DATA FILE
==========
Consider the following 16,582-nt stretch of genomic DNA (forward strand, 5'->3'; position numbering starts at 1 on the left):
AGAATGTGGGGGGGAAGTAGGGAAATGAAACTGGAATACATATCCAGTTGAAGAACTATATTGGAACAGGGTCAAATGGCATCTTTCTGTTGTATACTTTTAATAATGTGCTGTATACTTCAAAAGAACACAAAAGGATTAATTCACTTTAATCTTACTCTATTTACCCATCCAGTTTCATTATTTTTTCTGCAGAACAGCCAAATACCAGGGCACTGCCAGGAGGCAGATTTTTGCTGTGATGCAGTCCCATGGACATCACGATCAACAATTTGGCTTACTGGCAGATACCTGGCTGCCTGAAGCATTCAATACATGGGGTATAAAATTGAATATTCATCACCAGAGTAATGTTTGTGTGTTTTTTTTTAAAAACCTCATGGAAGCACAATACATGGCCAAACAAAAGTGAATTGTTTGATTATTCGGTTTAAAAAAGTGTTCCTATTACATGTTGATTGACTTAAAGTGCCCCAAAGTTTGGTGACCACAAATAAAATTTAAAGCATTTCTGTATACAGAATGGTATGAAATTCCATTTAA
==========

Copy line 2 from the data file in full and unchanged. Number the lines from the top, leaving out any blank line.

AGAATGTGGGGGGGAAGTAGGGAAATGAAACTGGAATACATATCCAGTTGAAGAACTATATTGGAACAGGGTCAAATGGCATCTTTCTGTTGTATACTTTTAATAATGTGCTGTATACTTCAAAAGAACACAAAAGGATTAATTCACTTTAATCTTACTCTATTTACCCATCCAGTTTCATTATTTTTTCTGCAGAACAGCCAAATACCAGGGCACTGCCAGGAGGCAGATTTTTGCTGTGATGCAGTCCCATGGACATCACGATCAACAATTTGGCTTACTGGCAGATACCTGGCTGCCTGAAGCATTCAATACATGGGGTATAAAATTGAATATTCATCACCAGAGTAATGTTTGTGTGTTTTTTTTTAAAAACCTCATGGAAGCACAATACATGGCCAAACAAAAGTGAATTGTTTGATTATTCGGTTTAAAAAAGTGTTCCTATTACATGTTGATTGACTTAAAGTGCCCCAAAGTTTGGTGACCACAAATAAAATTTAAAGCATTTCTGTATACAGAATGGTATGAAATTCCATTTAA